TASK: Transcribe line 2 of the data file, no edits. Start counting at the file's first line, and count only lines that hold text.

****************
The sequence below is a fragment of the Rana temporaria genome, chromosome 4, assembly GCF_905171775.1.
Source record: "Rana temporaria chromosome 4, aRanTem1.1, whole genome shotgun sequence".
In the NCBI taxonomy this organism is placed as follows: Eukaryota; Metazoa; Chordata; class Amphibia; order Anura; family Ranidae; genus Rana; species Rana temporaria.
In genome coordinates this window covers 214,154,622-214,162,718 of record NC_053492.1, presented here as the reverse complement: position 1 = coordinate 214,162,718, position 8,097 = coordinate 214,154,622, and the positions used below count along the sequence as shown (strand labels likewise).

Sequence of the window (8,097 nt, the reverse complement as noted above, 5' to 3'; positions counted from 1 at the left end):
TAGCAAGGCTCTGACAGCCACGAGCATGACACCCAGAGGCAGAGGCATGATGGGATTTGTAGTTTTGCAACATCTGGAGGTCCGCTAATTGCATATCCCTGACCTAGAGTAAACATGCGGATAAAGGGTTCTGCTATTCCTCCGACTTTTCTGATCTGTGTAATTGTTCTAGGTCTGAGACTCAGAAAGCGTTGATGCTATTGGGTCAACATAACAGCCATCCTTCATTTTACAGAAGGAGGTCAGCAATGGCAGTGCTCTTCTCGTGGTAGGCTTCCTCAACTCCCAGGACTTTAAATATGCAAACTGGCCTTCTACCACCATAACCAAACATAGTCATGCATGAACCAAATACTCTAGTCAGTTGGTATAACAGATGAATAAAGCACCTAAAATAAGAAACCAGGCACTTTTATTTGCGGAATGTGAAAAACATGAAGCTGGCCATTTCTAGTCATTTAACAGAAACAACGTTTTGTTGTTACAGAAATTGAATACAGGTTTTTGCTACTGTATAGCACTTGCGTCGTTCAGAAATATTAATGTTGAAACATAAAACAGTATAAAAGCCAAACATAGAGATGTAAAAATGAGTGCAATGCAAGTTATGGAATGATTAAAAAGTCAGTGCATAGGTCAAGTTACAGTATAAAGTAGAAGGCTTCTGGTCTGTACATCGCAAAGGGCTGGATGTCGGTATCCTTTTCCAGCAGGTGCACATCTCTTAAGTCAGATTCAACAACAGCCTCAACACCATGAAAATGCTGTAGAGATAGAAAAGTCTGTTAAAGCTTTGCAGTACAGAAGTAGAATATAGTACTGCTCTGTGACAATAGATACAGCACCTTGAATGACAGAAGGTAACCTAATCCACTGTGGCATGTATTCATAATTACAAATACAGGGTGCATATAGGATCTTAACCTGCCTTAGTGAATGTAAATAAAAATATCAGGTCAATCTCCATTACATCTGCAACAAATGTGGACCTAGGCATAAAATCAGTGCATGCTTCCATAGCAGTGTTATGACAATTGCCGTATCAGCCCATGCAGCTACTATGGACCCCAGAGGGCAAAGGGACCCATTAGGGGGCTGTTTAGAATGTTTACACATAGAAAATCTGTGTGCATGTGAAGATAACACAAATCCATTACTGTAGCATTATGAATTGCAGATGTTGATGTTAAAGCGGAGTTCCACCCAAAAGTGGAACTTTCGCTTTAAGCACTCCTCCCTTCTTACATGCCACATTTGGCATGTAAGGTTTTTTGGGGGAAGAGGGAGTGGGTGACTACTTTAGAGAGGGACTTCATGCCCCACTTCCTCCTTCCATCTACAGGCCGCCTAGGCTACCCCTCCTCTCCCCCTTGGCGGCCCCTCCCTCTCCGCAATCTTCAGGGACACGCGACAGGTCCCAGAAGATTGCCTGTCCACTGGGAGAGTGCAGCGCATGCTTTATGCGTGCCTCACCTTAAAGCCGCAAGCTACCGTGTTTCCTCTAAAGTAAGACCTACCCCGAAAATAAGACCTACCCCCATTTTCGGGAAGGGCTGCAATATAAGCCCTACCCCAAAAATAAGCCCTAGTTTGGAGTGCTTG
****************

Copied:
Source record: "Rana temporaria chromosome 4, aRanTem1.1, whole genome shotgun sequence".